2023 Storytelling World Resource Award honoree
When I was born, I kept my eyes squeezed shut so tightly that my mom called me Mr. Magoo from a cartoon she loved.
My dad said I was going to be bilingual, like him, so he called me El Señor Magoo.
Little Antonio has a LOT of names. Different relatives call him different names, but the real culture shock happens when he goes to school for the first time. A celebration of biracial heritage and cultural identity from award-winning Cuban American storyteller Antonio Sacre, My Name Is Cool teaches children to be proud of their heritage and the things that make them different. Different is COOL.
Antonio Sacre, born in Boston to a Cuban father and Irish American mother, is an internationally touring storyteller, author, and solo performance artist based in Los Angeles. He earned a BA in English from Boston College and an MA in Theater Arts from Northwestern University. He has been a featured storyteller at the Kennedy Center, the National Storytelling Festival, the National Book Festival at the Library of Congress, and museums, schools, libraries, and festivals worldwide. His books and recordings have won numerous national awards, and he is the author-and storyteller-in-residence at the prestigious UCLA Lab School.
A young boy recounts the stories of his many nicknames.
Antonio is named after his father, his grandfather, and his great-grandfather—and his father’s best friend. He soon receives his first nickname in the hospital when his squinting eyes remind his mom of the vintage cartoon character Mr. Magoo. This nickname gives rise to several spinoffs, which, in addition to his first, middle, and last names, bring Antonio’s total number of names to six at just 3 days old. The pattern continues as Antonio’s Cuban family members bestow charming and often playful Spanish nicknames on him. Antonio, who is bilingual (speaking Spanish and English) like his papá, shares the story behind each name and eventually reaches 10 names. Trouble finds Antonio on the first day of kindergarten, when he has difficulty answering his name when the teacher takes attendance. Antonio is sent to the principal’s office to explain himself. There, he finds a friendly ally who delights in the story of his names and gives him one more as he heads back to class with her approval. This lighthearted look at collecting nicknames infuses the first-day-of-school genre with a new voice. Antonio’s mother is light-skinned and red-haired; his father is brown-skinned, dark-haired, and Cuban. The school principal is Black, and Antonio’s classmates are diverse. Unitalicized Spanish words and phrases appear throughout. (This book was reviewed digitally.)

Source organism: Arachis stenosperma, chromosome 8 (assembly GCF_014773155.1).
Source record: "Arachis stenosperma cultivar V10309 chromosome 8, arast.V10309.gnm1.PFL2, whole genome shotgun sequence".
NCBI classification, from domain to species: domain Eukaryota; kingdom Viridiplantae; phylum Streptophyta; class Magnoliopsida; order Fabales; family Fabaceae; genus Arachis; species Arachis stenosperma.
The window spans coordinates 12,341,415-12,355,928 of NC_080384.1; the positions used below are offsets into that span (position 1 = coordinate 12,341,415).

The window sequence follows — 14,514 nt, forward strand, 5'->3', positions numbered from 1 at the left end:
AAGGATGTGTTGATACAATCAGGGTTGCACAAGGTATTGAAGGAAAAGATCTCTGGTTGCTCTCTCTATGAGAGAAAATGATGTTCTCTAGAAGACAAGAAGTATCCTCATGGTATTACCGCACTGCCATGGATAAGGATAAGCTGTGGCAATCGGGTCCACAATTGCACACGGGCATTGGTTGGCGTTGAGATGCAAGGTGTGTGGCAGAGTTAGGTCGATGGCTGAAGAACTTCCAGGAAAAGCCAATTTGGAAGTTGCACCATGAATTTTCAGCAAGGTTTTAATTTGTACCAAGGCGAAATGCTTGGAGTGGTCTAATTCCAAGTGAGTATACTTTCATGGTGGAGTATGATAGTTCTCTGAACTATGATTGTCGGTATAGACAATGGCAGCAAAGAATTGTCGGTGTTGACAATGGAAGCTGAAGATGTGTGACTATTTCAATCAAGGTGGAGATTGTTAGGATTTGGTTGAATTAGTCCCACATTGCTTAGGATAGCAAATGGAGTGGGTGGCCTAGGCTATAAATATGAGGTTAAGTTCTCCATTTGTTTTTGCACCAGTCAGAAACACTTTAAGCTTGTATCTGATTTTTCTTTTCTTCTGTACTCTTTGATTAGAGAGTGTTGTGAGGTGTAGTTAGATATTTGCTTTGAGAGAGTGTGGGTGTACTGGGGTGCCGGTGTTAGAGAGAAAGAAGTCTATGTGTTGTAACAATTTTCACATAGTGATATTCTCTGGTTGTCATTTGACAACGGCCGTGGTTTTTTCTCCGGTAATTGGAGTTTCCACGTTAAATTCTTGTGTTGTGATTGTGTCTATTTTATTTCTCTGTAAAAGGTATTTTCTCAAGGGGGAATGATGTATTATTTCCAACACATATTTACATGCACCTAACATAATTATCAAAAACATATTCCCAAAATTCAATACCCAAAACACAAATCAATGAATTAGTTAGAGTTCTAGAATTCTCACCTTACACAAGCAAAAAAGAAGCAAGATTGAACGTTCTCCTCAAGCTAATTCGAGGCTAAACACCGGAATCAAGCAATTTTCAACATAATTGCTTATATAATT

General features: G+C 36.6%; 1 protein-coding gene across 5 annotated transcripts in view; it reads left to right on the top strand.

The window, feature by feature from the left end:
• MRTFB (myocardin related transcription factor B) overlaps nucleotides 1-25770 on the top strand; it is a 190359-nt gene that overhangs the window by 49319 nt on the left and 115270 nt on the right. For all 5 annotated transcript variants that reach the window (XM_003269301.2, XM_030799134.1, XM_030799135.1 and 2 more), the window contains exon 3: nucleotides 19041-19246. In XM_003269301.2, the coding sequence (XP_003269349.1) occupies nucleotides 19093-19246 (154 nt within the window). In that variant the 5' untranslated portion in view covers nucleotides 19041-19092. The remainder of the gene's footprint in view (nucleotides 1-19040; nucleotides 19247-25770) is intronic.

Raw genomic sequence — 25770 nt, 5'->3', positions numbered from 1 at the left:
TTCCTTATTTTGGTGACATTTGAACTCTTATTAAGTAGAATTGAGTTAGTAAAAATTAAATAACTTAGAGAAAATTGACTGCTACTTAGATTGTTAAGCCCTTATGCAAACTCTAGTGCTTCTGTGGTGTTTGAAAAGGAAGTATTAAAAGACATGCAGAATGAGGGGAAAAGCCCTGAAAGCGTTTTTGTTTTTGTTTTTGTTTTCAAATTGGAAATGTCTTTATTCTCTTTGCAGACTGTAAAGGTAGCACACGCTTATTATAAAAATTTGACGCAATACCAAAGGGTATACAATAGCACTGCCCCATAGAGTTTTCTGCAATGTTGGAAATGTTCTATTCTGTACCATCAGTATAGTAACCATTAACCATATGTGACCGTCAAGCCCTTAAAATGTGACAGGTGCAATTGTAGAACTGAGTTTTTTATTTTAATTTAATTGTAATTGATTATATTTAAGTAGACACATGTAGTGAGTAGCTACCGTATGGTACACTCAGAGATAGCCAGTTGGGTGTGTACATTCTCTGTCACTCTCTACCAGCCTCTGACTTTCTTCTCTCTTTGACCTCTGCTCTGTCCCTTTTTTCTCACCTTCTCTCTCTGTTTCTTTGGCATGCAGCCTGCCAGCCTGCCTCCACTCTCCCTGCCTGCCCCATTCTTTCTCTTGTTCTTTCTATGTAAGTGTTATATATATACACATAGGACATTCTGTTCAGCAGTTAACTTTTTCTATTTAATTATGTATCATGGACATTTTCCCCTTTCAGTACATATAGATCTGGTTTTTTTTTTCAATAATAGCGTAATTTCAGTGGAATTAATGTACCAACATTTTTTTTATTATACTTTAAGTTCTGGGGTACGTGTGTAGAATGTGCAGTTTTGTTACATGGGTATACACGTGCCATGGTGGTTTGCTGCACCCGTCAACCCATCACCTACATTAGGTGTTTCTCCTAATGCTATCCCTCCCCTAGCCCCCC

Sure to spark lively conversation about readers’ own nicknames. (Picture book. 4-7)